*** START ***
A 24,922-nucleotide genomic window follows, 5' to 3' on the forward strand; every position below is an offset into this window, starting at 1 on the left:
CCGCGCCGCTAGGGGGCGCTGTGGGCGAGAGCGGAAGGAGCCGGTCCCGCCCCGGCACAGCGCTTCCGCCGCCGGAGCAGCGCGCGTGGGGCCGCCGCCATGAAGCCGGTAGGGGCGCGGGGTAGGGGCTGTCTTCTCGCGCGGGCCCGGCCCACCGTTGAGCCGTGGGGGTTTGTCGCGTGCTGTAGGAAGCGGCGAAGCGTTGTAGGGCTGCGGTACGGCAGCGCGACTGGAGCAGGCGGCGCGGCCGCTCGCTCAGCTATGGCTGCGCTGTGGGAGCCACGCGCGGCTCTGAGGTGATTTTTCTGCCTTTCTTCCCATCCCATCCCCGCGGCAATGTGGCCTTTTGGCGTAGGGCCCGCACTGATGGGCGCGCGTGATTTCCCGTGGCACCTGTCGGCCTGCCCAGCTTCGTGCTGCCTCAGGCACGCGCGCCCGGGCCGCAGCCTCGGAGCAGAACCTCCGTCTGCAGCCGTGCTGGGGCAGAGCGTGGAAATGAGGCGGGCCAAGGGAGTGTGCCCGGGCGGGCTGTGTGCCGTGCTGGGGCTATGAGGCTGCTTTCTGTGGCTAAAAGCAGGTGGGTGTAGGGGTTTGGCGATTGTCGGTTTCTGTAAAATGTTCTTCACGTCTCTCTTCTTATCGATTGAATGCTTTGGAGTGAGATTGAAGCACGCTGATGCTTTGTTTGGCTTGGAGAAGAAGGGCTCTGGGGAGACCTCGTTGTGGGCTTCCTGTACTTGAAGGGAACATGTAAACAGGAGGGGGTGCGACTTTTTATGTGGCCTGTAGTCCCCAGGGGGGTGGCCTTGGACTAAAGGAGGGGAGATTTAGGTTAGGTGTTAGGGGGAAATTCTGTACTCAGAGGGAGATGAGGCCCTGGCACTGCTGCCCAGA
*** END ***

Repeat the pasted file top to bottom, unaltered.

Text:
A 24,922-nucleotide genomic window follows, 5' to 3' on the forward strand; every position below is an offset into this window, starting at 1 on the left:
CCGCGCCGCTAGGGGGCGCTGTGGGCGAGAGCGGAAGGAGCCGGTCCCGCCCCGGCACAGCGCTTCCGCCGCCGGAGCAGCGCGCGTGGGGCCGCCGCCATGAAGCCGGTAGGGGCGCGGGGTAGGGGCTGTCTTCTCGCGCGGGCCCGGCCCACCGTTGAGCCGTGGGGGTTTGTCGCGTGCTGTAGGAAGCGGCGAAGCGTTGTAGGGCTGCGGTACGGCAGCGCGACTGGAGCAGGCGGCGCGGCCGCTCGCTCAGCTATGGCTGCGCTGTGGGAGCCACGCGCGGCTCTGAGGTGATTTTTCTGCCTTTCTTCCCATCCCATCCCCGCGGCAATGTGGCCTTTTGGCGTAGGGCCCGCACTGATGGGCGCGCGTGATTTCCCGTGGCACCTGTCGGCCTGCCCAGCTTCGTGCTGCCTCAGGCACGCGCGCCCGGGCCGCAGCCTCGGAGCAGAACCTCCGTCTGCAGCCGTGCTGGGGCAGAGCGTGGAAATGAGGCGGGCCAAGGGAGTGTGCCCGGGCGGGCTGTGTGCCGTGCTGGGGCTATGAGGCTGCTTTCTGTGGCTAAAAGCAGGTGGGTGTAGGGGTTTGGCGATTGTCGGTTTCTGTAAAATGTTCTTCACGTCTCTCTTCTTATCGATTGAATGCTTTGGAGTGAGATTGAAGCACGCTGATGCTTTGTTTGGCTTGGAGAAGAAGGGCTCTGGGGAGACCTCGTTGTGGGCTTCCTGTACTTGAAGGGAACATGTAAACAGGAGGGGGTGCGACTTTTTATGTGGCCTGTAGTCCCCAGGGGGGTGGCCTTGGACTAAAGGAGGGGAGATTTAGGTTAGGTGTTAGGGGGAAATTCTGTACTCAGAGGGAGATGAGGCCCTGGCACTGCTGCCCAGA